An Indiana man and former business agent of Iron Workers Local 395 was sentenced today to more than four years in prison for conspiracy to commit Hobbs Act extortion.
Thomas Williamson Sr., 70, of Schererville, pleaded guilty on Jan. 24, 2020. According to court documents, Williamson organized and led an assault on a group of non-union ironworkers as part of an attempt to obtain a contract to perform construction work on the Plum Creek Christian Academy, a school affiliated with the Dyer Baptist Church in Dyer, Indiana.
In January 2016, Williamson learned that a non-union ironworking company was performing work for the Dyer Baptist Church, which he considered to be in Local 395’s “territory.” On Jan. 6, 2016, Williamson visited the construction site and made threats to the workers to get them to stop work on the site. Upon being rebuffed, Williamson then visited the church and attempted to persuade church officials to use Local 395 for the project instead of the non-union workers.
The day after these efforts failed, Williamson returned to the construction site along with then-Local 395 president Jeffrey Veach and a group of rank-and-file union members. At Williamson’s direction, the union members executed a coordinated and brutal assault on the non-union workers, beating their victims with loose pieces of hardwood, punching them and kicking them. The attack left one of the non-union workers with a broken jaw that required several surgeries and prolonged hospitalization.
Veach also pleaded guilty to conspiracy to commit Hobbs Act extortion and was separately sentenced to 42 months in prison in September 2020. Under federal law, both Williamson and Veach will be barred from holding any union position for at least 13 years following the end of their prison sentences.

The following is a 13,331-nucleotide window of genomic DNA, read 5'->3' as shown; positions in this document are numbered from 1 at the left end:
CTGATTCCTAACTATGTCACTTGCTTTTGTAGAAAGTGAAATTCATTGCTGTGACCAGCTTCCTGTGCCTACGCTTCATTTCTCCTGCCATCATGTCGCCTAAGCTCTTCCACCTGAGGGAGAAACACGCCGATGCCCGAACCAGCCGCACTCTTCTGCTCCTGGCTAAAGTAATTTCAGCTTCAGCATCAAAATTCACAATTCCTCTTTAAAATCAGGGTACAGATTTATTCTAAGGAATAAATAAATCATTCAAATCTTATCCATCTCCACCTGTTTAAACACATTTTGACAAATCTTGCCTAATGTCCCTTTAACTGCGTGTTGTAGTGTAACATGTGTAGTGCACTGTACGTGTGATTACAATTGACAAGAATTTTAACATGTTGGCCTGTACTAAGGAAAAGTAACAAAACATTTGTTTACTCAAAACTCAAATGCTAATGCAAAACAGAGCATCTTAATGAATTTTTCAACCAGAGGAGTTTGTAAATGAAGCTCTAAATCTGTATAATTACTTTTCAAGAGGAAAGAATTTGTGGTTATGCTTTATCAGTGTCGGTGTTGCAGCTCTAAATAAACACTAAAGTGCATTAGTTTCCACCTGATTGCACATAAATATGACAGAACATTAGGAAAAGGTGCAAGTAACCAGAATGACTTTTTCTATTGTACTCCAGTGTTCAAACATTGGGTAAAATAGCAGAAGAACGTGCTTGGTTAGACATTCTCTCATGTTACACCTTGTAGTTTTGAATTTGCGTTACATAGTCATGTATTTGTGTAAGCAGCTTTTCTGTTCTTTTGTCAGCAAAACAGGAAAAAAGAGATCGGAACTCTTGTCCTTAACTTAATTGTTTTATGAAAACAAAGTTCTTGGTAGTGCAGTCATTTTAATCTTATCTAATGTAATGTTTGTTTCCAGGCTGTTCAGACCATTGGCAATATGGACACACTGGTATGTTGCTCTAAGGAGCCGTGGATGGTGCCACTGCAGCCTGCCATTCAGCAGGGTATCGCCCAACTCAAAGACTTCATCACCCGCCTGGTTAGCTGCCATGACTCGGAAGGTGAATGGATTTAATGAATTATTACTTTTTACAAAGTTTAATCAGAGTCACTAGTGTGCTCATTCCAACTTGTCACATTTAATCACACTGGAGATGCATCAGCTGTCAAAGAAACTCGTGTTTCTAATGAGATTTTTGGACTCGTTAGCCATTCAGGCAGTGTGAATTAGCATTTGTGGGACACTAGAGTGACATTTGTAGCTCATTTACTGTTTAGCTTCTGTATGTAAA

Acting Assistant Attorney General Nicholas L. McQuaid of the Justice Department’s Criminal Division made the announcement.
The FBI’s Indianapolis Field Office and the Department of Labor, Office of Inspector General, Chicago Regional Office investigated the case with assistance from the Dyer Police Department in Indiana.
Trial Attorneys Alexander Gottfried and Robert Tully of the Criminal Division’s Organized Crime and Gang Section prosecuted the case. Assistant Chief for Labor-Management Racketeering Gerald Toner provided invaluable assistance in the prosecution of this case. Through its Labor Unit, the Organized Crime and Gang Section supports federal criminal prosecution in cases involving labor-management relations, internal union affairs, and the operation of employee pension and health care plans.